Whenever I see this episode, I can’t help but think of how many Christians I’ve met who choose to live their lives like this; cut off from the rest of the world and souring in their own bitterness. We’ve heard people say, “don’t get too close to non-Christians, they’ll corrupt you” or “don’t spend too much time with someone who’s not a Christian, they’ll drag you down”. This kind of teaching has to stop.

Real outreach happens on street-corners and in shopping centers, outside the 4 walls of the church, and most effectively in the context of relationship. Jesus didn’t seclude himself inside the local synagogue. He went out, wherever the hurting, broken and messed up people were. He found drunks, prostitutes and cheats; inviting them to his new way of life. If we can’t do the same, by leaving our comfy pew and being in relationship with real people, we are behaving un-Christ-like.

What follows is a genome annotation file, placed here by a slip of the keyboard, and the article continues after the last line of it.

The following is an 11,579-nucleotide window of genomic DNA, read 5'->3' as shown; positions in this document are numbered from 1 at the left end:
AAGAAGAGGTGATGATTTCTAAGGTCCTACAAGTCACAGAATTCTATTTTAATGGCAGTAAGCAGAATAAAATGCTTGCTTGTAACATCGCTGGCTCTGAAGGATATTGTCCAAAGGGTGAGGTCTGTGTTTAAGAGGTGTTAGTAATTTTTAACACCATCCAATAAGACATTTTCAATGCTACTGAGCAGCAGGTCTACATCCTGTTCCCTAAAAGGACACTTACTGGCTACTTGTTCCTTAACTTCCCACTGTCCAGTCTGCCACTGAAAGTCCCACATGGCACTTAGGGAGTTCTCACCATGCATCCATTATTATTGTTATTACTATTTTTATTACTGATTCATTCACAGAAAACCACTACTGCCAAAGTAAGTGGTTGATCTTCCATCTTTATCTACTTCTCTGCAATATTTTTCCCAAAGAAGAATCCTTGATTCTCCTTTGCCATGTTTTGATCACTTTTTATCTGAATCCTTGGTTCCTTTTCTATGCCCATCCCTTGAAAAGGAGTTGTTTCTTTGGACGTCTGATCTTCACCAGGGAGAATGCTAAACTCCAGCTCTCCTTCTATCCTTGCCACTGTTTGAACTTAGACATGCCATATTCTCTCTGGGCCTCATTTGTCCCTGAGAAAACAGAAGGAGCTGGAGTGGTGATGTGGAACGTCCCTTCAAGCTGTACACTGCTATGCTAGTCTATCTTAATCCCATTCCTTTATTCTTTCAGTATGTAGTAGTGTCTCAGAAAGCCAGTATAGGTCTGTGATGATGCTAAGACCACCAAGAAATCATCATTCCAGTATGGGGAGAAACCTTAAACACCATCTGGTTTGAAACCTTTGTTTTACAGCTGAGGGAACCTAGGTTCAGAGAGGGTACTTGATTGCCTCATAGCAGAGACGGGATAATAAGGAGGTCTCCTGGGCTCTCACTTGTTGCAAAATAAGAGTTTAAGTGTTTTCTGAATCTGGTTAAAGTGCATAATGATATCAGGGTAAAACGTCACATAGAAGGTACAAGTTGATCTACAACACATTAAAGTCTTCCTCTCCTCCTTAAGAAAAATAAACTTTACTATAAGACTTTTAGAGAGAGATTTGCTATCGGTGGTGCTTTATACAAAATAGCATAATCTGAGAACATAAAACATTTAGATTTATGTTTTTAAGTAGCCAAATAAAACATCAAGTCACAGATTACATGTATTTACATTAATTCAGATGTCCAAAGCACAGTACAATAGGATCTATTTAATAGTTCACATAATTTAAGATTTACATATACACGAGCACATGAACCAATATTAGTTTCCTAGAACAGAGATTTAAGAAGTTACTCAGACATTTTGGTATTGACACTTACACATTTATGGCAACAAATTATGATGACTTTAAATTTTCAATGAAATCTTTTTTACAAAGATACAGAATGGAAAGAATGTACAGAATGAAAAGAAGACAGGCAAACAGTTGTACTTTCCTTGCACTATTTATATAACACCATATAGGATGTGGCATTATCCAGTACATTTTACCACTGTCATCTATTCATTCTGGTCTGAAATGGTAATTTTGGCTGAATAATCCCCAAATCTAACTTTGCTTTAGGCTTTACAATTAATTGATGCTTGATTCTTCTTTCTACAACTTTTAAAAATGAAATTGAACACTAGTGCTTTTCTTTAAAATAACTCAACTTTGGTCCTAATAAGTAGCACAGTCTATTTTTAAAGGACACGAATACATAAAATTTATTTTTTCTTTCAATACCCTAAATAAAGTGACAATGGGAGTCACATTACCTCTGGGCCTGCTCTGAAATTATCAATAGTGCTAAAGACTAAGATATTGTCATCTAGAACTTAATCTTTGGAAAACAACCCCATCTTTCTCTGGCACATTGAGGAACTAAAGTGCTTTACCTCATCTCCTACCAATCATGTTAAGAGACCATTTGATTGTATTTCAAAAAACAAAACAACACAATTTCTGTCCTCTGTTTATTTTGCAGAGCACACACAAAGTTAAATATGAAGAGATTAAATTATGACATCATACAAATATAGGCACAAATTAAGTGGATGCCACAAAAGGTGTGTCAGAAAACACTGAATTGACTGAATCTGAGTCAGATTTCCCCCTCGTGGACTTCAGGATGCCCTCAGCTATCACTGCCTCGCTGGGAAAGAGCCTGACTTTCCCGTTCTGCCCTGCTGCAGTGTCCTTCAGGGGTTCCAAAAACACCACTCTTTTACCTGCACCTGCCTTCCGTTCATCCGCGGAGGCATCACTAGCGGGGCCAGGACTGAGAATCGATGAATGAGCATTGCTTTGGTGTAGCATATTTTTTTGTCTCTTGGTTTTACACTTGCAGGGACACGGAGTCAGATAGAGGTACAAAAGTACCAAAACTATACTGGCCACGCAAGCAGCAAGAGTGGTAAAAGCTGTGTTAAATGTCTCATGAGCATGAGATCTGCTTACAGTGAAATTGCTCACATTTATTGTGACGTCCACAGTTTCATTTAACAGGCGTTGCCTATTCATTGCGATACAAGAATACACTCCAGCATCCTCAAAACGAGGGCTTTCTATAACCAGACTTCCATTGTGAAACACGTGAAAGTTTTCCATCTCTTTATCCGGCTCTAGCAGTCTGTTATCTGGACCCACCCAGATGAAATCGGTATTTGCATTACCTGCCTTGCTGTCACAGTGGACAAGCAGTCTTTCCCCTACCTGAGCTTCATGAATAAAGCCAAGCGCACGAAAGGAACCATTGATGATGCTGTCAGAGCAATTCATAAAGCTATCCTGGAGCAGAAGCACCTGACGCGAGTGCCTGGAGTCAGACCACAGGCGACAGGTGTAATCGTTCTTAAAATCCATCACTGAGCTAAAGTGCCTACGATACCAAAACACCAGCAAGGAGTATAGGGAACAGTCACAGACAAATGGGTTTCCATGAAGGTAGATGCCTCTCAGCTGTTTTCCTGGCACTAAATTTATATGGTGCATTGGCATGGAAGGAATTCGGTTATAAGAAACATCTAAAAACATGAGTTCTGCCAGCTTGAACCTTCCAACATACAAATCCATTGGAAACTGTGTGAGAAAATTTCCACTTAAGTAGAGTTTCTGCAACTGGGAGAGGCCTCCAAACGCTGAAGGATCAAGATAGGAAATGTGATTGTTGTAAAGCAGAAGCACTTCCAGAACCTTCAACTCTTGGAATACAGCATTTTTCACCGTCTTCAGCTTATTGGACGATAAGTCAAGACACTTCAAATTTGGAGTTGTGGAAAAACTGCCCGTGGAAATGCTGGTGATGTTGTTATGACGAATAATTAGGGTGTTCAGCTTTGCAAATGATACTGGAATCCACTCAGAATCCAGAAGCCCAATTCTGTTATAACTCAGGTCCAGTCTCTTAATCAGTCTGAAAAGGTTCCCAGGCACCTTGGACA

In the first few hundred years after Jesus’ death and resurrection, one of the biggest threats to the church was a heresy called Gnosticism. This belief was sweeping through the church and many of the most brilliant early Christian texts we have (including portions of Scripture) are direct rebuttals to it. Gnosticism taught that anything physical, including the universe and our bodies, is evil and corrupt. Gnostics believed that this world should be shunned and the spiritual world embraced. By acquiring knowledge (the Greek translation for gnosis) we would be able to escape this physical world and enter God’s spiritual world.

Much of the New Testament is devoted to combating this kind of teaching. The sad thing is that in much of the Christian church today, there is implicit (and sometimes explicit) Gnostic teaching. Whether we are aware of it or not, many of us await the day when we will “go to heaven” or “escape this fleshly body”. This is not a Christian way of thinking.

Paul in particular is clear about this. The Christian hope is that we will be resurrected, not to go away and sit on a cloud in “heaven” but rather to embody a new physicality and live in a restored creation; literally, heaven on earth. Until the resurrection, we are to partner with Christ in his restorative work, affirming God’s good creation, tending it and being good stewards of it; not trying to escape it for a purely spiritual existence.